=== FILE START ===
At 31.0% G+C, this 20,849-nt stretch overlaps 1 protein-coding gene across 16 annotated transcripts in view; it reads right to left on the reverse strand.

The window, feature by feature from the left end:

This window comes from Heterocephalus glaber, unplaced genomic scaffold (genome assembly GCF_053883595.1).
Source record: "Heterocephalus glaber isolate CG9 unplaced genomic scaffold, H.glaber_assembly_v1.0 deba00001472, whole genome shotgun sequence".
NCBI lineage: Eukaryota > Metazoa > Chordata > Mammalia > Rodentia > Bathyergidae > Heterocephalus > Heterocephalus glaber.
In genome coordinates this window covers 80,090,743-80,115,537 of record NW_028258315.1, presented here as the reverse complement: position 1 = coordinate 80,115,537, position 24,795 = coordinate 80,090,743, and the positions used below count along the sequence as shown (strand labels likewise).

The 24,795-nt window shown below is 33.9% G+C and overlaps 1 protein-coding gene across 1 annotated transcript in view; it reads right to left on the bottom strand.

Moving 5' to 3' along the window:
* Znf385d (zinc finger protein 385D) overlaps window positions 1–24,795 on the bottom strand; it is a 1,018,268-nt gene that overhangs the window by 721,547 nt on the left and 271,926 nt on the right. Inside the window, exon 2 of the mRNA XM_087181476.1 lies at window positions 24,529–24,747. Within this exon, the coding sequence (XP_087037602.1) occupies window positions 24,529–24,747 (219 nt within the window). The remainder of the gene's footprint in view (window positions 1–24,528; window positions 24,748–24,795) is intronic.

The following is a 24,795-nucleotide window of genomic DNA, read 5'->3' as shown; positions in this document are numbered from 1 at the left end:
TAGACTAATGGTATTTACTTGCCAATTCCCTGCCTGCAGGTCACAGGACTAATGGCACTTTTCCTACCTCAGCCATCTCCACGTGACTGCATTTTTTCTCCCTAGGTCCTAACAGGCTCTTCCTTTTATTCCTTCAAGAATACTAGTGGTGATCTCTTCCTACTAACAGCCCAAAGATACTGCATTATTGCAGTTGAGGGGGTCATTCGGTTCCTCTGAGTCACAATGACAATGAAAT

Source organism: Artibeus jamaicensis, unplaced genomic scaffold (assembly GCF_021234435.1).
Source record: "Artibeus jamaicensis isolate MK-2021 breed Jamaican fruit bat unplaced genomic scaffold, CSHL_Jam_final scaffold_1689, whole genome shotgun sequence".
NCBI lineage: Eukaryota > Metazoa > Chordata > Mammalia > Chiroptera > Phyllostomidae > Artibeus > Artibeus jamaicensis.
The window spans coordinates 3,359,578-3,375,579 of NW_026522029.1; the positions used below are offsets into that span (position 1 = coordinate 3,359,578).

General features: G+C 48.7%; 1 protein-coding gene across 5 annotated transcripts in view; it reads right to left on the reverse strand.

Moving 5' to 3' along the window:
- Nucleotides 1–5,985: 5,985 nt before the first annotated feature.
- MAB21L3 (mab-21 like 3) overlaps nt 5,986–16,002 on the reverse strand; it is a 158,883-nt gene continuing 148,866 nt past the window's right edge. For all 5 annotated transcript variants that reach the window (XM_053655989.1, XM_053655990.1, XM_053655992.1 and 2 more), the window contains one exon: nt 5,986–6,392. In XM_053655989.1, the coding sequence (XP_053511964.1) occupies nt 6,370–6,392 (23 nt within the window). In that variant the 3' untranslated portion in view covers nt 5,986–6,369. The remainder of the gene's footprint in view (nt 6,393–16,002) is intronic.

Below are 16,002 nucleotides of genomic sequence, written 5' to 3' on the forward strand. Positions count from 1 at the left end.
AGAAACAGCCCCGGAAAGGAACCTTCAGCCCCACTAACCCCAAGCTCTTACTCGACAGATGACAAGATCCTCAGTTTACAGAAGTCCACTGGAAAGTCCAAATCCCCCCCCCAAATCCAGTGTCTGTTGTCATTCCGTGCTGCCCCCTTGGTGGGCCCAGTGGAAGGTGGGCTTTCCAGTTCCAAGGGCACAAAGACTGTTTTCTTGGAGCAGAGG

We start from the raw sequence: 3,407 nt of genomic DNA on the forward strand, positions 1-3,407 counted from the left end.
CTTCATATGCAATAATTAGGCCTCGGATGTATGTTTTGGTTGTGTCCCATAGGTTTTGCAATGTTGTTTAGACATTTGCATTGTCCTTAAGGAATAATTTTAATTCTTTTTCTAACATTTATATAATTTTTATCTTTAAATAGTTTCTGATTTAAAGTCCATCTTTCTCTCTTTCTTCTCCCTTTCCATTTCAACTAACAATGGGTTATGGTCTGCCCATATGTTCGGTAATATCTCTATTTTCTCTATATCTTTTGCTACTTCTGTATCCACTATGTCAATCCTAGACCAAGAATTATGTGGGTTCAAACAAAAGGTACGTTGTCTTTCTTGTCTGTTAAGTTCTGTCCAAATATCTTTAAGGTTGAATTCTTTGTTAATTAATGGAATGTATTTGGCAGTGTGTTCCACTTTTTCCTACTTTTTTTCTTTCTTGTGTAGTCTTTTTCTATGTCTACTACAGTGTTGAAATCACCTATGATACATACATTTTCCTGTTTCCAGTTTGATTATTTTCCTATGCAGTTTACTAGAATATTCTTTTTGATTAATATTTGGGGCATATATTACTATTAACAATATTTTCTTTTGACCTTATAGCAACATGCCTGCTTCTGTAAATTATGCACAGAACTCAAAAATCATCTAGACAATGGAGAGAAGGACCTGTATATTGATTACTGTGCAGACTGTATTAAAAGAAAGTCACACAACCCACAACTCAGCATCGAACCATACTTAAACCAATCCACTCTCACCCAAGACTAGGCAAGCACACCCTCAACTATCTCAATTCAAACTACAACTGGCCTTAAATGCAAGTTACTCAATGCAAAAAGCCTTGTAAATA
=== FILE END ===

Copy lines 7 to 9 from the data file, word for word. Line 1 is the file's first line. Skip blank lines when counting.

The 24,795-nt window shown below is 33.9% G+C and overlaps 1 protein-coding gene across 1 annotated transcript in view; it reads right to left on the bottom strand.

Moving 5' to 3' along the window:
* Znf385d (zinc finger protein 385D) overlaps window positions 1–24,795 on the bottom strand; it is a 1,018,268-nt gene that overhangs the window by 721,547 nt on the left and 271,926 nt on the right. Inside the window, exon 2 of the mRNA XM_087181476.1 lies at window positions 24,529–24,747. Within this exon, the coding sequence (XP_087037602.1) occupies window positions 24,529–24,747 (219 nt within the window). The remainder of the gene's footprint in view (window positions 1–24,528; window positions 24,748–24,795) is intronic.